The literature suggests that stress may play a part in the precipitation of acute closed-angle glaucoma because intraocular pressure (IOP) can be affected by the emotional state of the patient. ... There is some evidence that glaucoma induction is associated with psychophysiological stress.
7Can you feel eye pressure?
Though eye conditions can cause eye pain and vision problems, they rarely cause pressure. Even glaucoma, which is caused by a buildup of pressure inside the eye, doesn't cause a feeling of pressure. ... Pressure behind the eyes feels like fullness or a stretching sensation inside the eye.
8Can glaucoma be stopped?
While there are no known ways of preventing glaucoma, blindness or significant vision loss from glaucoma can be prevented if the disease is recognized in the early stages. ... Glaucoma medications slow the progression of glaucoma by reducing elevated intraocular pressure (IOP) to prevent damage to the optic nerve.
9Is glaucoma a disability?
Social Security will grant disability benefits for glaucoma that has severely affected central and/or peripheral vision. Glaucoma is not a disease by itself, but refers to a group of optic nerve diseases that can cause blindness.
10Which is worse glaucoma or cataracts?
Cataracts are unlikely to be the cause of blindness, not so with Glaucoma; it can cause irreversible blindness and must be treated. Glaucoma and cataracts are more prevalent in people who suffer from diabetes. Although glaucoma may be worse in one eye than the other, usually both eyes are affected.

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Glaucoma definition

 

Glaucoma is a group of eye diseases which result in damage to the optic nerve and cause vision loss. glaucoma as “a group of diseases with certain features including an intraocular pressure that is too high for the continued health of the eye.” So we have moved from thinking of elevated intraocular pressure as the only damaging factor in glaucoma to thinking of it as one factor in the damage caused by glaucoma. However IOP is still the main treatable aspect in glaucoma therapy.

While it is clear that elevated intraocular pressure is a risk factor for optic nerve damage, the mechanism that causes optic nerve damage is not yet clear.

 

About type of glaucoma surgery

The most common type is open-angle glaucoma with less common types including closed-angle glaucoma and normal-tension glaucoma. Open-angle glaucoma develops slowly over time and there is no pain. Peripheral vision may begin to decrease followed by central vision resulting in blindness if not treated. Closed-angle glaucoma can present gradually or suddenly. The sudden presentation may involve severe eye pain, blurred vision, mid-dilated pupil, redness of the eye, and nausea. Vision loss from glaucoma, once it has occurred, is permanent.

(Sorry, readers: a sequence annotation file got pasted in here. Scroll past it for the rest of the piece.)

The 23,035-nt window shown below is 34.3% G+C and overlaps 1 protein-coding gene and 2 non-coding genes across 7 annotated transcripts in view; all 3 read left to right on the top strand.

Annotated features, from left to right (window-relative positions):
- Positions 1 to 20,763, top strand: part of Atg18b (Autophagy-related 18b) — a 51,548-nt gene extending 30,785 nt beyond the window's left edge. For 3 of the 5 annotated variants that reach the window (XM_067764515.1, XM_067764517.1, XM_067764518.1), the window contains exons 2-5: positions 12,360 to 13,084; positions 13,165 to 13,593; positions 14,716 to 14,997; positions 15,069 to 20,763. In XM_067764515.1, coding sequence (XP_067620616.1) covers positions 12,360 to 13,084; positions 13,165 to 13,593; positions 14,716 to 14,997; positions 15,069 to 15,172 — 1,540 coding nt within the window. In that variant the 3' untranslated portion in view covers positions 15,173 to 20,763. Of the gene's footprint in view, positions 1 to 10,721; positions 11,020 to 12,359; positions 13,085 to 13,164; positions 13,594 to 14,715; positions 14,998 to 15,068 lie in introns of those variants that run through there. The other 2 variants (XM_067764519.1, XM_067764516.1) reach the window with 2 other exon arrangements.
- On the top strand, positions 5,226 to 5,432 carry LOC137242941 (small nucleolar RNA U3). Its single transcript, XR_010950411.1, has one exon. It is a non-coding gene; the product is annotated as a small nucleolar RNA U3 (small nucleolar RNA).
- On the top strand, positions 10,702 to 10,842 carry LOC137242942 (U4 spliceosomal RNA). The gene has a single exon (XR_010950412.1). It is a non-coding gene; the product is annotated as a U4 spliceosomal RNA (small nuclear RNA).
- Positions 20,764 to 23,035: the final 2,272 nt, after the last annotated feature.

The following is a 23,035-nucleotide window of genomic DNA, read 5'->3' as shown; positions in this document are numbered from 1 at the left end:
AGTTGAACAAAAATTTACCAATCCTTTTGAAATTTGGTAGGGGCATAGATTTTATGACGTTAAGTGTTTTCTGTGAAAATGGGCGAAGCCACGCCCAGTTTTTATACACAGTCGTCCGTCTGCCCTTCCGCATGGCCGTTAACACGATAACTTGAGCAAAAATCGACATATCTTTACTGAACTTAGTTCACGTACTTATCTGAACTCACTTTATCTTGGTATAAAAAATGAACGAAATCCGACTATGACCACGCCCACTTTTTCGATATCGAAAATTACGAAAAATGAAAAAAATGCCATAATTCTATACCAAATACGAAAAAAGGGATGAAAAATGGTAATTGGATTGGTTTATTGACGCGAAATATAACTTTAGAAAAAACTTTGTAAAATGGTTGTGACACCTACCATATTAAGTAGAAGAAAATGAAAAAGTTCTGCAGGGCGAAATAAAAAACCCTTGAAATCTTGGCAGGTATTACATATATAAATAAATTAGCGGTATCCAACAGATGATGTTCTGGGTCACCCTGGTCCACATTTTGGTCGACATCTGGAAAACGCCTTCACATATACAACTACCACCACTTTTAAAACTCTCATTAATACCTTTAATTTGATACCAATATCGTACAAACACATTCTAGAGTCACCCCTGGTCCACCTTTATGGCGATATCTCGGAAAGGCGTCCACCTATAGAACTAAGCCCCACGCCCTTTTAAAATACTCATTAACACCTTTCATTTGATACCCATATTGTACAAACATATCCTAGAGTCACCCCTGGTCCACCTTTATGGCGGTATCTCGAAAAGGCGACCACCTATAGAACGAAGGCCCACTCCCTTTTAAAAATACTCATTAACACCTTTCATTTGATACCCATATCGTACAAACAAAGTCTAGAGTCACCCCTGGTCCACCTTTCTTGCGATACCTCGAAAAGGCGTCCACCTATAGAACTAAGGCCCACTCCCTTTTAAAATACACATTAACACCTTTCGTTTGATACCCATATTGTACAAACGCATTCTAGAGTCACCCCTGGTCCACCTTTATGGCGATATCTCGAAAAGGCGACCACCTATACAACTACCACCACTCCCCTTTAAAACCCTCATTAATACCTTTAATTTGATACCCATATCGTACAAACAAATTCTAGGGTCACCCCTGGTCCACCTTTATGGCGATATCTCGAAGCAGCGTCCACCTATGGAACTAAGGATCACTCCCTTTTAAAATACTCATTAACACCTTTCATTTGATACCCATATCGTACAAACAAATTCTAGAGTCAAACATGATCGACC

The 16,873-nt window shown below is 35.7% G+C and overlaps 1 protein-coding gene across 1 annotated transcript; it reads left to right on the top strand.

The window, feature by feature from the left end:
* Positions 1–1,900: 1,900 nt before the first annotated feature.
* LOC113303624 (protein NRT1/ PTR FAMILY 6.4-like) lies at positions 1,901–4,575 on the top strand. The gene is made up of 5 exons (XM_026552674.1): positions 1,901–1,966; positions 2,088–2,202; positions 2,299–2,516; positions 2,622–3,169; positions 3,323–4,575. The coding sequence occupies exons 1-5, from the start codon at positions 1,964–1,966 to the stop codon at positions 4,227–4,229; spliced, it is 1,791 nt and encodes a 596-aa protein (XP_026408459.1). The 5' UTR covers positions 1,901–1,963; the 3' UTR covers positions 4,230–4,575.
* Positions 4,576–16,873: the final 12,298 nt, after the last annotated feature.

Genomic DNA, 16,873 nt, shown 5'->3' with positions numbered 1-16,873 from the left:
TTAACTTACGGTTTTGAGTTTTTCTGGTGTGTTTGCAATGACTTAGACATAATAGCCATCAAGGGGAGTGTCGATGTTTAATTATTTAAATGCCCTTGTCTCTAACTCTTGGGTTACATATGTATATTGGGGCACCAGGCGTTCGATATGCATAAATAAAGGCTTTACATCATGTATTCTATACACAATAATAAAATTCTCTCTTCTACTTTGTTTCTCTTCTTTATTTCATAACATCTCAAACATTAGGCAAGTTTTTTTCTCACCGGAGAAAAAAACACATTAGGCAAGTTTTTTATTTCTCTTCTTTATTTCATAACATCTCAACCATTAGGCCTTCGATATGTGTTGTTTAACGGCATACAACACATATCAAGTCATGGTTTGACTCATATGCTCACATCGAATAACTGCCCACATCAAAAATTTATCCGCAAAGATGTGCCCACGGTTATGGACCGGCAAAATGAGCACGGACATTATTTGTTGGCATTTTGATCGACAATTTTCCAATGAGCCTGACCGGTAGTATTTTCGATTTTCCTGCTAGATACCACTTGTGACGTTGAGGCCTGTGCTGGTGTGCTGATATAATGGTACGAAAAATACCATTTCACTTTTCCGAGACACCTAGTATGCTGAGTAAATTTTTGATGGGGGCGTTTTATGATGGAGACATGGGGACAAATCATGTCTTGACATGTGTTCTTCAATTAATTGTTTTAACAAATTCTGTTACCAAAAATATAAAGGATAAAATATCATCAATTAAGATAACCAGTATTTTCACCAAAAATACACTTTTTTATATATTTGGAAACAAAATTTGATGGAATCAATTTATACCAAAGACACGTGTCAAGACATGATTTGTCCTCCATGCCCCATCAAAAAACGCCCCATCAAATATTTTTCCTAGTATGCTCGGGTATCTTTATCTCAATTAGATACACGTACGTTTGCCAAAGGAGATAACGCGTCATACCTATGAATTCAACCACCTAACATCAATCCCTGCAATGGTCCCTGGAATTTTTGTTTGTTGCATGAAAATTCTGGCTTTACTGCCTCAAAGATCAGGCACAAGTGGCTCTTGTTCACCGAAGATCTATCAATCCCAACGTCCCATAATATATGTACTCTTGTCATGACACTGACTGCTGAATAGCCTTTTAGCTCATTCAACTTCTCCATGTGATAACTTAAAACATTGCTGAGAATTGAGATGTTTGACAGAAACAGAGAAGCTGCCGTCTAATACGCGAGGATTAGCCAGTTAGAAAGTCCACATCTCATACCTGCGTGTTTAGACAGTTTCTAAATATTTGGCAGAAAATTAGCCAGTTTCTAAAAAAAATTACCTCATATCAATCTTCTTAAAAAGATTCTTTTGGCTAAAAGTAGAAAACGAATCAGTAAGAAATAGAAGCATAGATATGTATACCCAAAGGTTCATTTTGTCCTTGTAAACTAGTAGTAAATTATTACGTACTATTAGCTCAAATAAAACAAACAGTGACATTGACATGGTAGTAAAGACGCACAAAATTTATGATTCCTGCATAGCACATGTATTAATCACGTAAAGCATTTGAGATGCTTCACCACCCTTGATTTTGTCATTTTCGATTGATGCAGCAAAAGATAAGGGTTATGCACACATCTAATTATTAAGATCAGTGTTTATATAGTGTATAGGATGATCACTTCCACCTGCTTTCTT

iranian surgeryRisk factors for glaucoma include increased pressure in the eye, a family history of the condition, and high blood pressure. For eye pressures a value of greater than 21 mmHg or 2.8 kPa is often used with higher pressures leading to a greater risk. However, some may have high eye pressure for years and never develop damage. Conversely, optic nerve damage may occur with normal pressure, known as normal-tension glaucoma. The mechanism of open-angle glaucoma is believed to be slow exit of aqueous humor through the trabecular meshwork while in closed-angle glaucoma the iris blocks the trabecular meshwork. Diagnosis is by a dilated eye examination. Often the optic nerve shows an abnormal amount of cupping.

If treated early it is possible to slow or stop the progression of disease with medication, laser treatment, or surgery. The goal of these treatments is to decrease eye pressure. A number of different classes of glaucoma medication are available. Laser treatments may be effective in both open-angle and closed-angle glaucoma. A number of types of glaucoma surgeries may be used in people who do not respond sufficiently to other measures. Treatment of closed-angle glaucoma is a medical emergency.

About 6 to 67 million people have glaucoma globally. The disease affects about 2 million people in the United States. It occurs more commonly among older people. Closed-angle glaucoma is more common in women. Glaucoma has been called the “silent thief of sight” because the loss of vision usually occurs slowly over a long period of time. Worldwide, glaucoma is the second-leading cause of blindness after cataracts. Cataract caused 51% of blindness in 2010 while glaucoma caused 8%. The word “glaucoma” is from Ancient Greek glaukos which means blue, green, or gray. In English, the word was used as early as 1587 but did not become commonly used until after 1850, when the development of the ophthalmoscope allowed people to see the optic nerve damage.